I always look forward to Nederlandse Reisopera’s productions. They are innovative and not afraid to take risks and raise eyebrows. They have occasionally failed but their new show, Erich Wolfgang Korngold’s Das Wunder der Heliane (The Miracle of Heliane), is a hugely ambitious and original project which, by and large, is ein Wunder in its own right.
The opera, although acclaimed after its première in Hamburg in 1927 and its popularity in the following few years, was then largely forgotten until its revival and subsequent performances in the past twenty years. Billed as being about “the redemptive power of love over injustice and adversity” Heliane is a lot more than that. Very much of its time – the strange interwar years, a mixture of decadence, hope and despair – the opera unknowingly gives a glimpse into the Germany of the following two decades.
Set in an authoritarian state where joy and laughter are forbidden, a young stranger arrives in town advocating both and is promptly locked up and sentenced to death by the cruel king. The opera opens with him in the condemned cell. The queen, Heliane, takes pity on him and shows herself to him naked by way of consolation. It is the subsequent events that form the crux of the story.
This nakedness is, if you like, the raison d’être of the whole piece so I think it was a bit cowardly of the production not to show it. It could have been done discretely, unsensationally in the shadows but they copped out and the most we got was bit of bare shoulder. While I’m at it I’ll mention my only other gripe about the show. On stage virtually the whole time was a strange, all-in-grey female dancer. I wasn’t sure what she represented or if she added anything to the proceedings but there were times when her presence was very distracting. But apart from those two things it was hard to fault this production.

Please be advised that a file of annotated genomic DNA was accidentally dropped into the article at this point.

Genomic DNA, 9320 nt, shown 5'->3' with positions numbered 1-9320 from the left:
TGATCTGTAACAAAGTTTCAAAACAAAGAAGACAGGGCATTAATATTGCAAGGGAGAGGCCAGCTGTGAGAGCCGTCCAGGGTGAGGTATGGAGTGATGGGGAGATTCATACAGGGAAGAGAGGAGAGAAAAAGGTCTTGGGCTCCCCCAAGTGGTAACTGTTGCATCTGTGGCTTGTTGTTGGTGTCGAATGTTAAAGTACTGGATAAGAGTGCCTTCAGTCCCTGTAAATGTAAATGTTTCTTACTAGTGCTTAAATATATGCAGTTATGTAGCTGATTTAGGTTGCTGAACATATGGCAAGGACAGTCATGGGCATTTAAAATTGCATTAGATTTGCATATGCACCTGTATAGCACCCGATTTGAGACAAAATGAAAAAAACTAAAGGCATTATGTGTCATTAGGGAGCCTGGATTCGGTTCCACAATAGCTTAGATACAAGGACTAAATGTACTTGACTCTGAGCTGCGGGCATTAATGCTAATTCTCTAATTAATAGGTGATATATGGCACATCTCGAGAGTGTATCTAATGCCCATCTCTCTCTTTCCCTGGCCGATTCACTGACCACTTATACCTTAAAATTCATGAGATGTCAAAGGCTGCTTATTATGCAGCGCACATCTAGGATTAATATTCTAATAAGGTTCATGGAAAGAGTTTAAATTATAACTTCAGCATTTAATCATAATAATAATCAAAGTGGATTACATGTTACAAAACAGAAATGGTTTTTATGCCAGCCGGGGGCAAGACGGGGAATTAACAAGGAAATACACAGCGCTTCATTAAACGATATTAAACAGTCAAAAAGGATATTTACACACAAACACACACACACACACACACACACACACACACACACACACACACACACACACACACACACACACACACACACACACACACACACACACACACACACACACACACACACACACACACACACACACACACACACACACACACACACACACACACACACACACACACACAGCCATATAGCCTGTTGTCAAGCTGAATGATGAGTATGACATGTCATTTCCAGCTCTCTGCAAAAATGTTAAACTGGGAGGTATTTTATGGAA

Visually the whole production was stunning and this was particularly effective in the second act which takes place in the courtroom where Heliane is being tried for adultery by six lawyers and a blind judge who turns out to be her father.
Although thought of as a “modern” composer, Korngold’s third act of Heliane is a strange mixture. It starts off with quite a long, very romantic prelude which, in this case, is performed as a solo ballet by the ubiquitous grey clad lone female dancer of Jakob Peters-Messer’s production. It is followed by some fairly aggressive choral work and another romantic, lyrical aria by the prison guard. But it is the chorus to which the third acts belongs. The Consensus Vocalis portrayed the baying crowd eager for blood, many of them carry strip lights which are then placed around a central rostrum to create a fire.
The singing and the music were outstanding, with Dutch soprano Annemarie Kremer giving a virtuoso performance with her Ich ging zu ihm being one of the high-spots of the evening. I also liked Hilman Unger as The Stranger and Darren Jeffery as the dastardly ruler. The new orchestral arrangements by Fergus McAlpine were beautifully performed by the Noord Nederlands Orkest under the baton of Jac van Steen.
As I said before, visually the production was exceptionally good, one of the best I have seen in a long time. Basically, the set was a huge triangular room with plain white walls and a reflective ceiling. But onto those walls were projected images which at times seemed almost to overpower the singers. Designed and lit by Guido Petzold I think it is the visuals I will remember from this production.
Nederlandse Reisopera’s Das Wunder der Heliane is an unequivocal success and one which will long linger in the memory for some time to come. Michael Hasted 7th November 2023